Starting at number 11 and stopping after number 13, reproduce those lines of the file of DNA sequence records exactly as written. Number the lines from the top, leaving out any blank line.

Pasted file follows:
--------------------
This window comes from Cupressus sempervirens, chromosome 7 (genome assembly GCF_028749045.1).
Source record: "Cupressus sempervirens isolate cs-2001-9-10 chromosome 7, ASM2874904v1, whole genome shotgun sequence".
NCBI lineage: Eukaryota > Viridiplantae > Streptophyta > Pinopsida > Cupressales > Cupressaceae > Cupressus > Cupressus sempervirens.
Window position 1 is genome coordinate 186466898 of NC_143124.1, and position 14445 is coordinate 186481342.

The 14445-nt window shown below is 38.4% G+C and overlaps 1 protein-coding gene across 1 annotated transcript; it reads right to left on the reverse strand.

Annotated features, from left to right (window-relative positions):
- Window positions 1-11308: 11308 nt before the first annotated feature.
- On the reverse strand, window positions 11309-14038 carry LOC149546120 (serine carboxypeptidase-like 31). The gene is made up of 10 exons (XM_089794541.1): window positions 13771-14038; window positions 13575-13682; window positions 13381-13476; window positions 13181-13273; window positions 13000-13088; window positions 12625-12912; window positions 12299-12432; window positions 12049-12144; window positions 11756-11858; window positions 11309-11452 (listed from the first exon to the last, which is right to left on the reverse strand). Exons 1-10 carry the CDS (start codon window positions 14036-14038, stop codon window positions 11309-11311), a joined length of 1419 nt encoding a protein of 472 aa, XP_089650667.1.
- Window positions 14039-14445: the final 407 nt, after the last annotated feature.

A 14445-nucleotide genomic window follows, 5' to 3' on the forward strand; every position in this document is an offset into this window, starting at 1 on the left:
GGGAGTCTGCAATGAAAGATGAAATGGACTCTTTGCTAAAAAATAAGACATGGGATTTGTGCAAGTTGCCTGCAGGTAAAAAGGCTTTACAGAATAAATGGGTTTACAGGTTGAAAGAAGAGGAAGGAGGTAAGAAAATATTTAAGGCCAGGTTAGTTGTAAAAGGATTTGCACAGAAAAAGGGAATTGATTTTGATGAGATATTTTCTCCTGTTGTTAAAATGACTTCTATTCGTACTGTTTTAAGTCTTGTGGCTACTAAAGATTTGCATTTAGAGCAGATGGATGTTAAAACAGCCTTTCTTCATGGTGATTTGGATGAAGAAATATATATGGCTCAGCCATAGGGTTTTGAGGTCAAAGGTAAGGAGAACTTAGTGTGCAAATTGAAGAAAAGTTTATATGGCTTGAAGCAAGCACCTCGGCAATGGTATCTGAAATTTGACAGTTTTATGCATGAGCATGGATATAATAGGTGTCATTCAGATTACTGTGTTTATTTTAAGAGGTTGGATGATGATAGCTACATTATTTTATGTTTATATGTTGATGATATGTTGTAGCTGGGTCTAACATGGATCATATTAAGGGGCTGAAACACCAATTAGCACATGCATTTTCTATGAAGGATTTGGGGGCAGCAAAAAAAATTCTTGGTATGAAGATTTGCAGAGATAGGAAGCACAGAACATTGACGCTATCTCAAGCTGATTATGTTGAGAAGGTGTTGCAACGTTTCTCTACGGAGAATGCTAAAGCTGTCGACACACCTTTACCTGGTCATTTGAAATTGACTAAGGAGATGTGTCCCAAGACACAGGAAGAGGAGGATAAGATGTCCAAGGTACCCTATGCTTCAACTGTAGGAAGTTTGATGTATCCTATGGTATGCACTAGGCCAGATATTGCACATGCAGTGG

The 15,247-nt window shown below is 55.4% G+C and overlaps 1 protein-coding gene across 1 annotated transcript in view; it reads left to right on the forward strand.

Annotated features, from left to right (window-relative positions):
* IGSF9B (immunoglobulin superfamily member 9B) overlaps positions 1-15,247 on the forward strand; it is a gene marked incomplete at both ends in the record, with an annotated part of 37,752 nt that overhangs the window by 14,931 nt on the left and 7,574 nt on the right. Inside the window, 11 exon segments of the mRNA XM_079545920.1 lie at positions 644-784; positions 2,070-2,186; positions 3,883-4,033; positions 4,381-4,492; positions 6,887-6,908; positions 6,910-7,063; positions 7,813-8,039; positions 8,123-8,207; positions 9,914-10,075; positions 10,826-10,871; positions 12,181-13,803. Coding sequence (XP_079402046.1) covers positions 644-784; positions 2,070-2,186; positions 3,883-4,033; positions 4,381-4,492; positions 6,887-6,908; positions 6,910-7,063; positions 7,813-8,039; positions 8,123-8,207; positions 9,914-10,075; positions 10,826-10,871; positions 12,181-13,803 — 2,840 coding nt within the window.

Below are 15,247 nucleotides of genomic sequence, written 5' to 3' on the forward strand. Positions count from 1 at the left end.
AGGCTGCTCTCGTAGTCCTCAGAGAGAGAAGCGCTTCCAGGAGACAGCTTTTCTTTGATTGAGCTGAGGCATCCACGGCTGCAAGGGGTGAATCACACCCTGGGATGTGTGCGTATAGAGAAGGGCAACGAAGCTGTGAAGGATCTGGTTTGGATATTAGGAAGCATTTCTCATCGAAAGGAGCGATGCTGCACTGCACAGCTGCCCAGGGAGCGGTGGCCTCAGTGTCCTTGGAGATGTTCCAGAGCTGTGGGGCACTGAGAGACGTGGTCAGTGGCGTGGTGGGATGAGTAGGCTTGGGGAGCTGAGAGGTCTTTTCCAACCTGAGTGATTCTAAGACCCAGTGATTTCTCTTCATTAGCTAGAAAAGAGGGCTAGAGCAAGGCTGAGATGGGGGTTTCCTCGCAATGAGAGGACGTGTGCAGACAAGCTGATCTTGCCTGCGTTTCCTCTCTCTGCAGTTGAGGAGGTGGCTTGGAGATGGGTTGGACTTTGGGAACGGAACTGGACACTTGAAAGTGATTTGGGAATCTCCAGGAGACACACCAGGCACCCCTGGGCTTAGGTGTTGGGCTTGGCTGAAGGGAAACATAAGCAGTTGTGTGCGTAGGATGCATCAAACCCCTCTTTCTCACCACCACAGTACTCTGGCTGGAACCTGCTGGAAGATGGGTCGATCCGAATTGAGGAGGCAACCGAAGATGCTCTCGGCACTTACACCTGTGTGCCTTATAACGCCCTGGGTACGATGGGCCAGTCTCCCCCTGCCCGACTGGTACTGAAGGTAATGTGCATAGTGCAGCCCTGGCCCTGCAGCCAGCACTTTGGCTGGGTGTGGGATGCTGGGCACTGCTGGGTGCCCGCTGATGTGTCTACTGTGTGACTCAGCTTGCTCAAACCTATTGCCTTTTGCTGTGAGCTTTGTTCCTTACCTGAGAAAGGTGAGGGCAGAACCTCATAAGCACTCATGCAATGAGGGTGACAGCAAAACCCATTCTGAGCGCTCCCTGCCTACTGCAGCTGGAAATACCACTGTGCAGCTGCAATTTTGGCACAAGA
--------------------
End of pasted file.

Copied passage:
GGGAGTCTGCAATGAAAGATGAAATGGACTCTTTGCTAAAAAATAAGACATGGGATTTGTGCAAGTTGCCTGCAGGTAAAAAGGCTTTACAGAATAAATGGGTTTACAGGTTGAAAGAAGAGGAAGGAGGTAAGAAAATATTTAAGGCCAGGTTAGTTGTAAAAGGATTTGCACAGAAAAAGGGAATTGATTTTGATGAGATATTTTCTCCTGTTGTTAAAATGACTTCTATTCGTACTGTTTTAAGTCTTGTGGCTACTAAAGATTTGCATTTAGAGCAGATGGATGTTAAAACAGCCTTTCTTCATGGTGATTTGGATGAAGAAATATATATGGCTCAGCCATAGGGTTTTGAGGTCAAAGGTAAGGAGAACTTAGTGTGCAAATTGAAGAAAAGTTTATATGGCTTGAAGCAAGCACCTCGGCAATGGTATCTGAAATTTGACAGTTTTATGCATGAGCATGGATATAATAGGTGTCATTCAGATTACTGTGTTTATTTTAAGAGGTTGGATGATGATAGCTACATTATTTTATGTTTATATGTTGATGATATGTTGTAGCTGGGTCTAACATGGATCATATTAAGGGGCTGAAACACCAATTAGCACATGCATTTTCTATGAAGGATTTGGGGGCAGCAAAAAAAATTCTTGGTATGAAGATTTGCAGAGATAGGAAGCACAGAACATTGACGCTATCTCAAGCTGATTATGTTGAGAAGGTGTTGCAACGTTTCTCTACGGAGAATGCTAAAGCTGTCGACACACCTTTACCTGGTCATTTGAAATTGACTAAGGAGATGTGTCCCAAGACACAGGAAGAGGAGGATAAGATGTCCAAGGTACCCTATGCTTCAACTGTAGGAAGTTTGATGTATCCTATGGTATGCACTAGGCCAGATATTGCACATGCAGTGG

The 15,247-nt window shown below is 55.4% G+C and overlaps 1 protein-coding gene across 1 annotated transcript in view; it reads left to right on the forward strand.

Annotated features, from left to right (window-relative positions):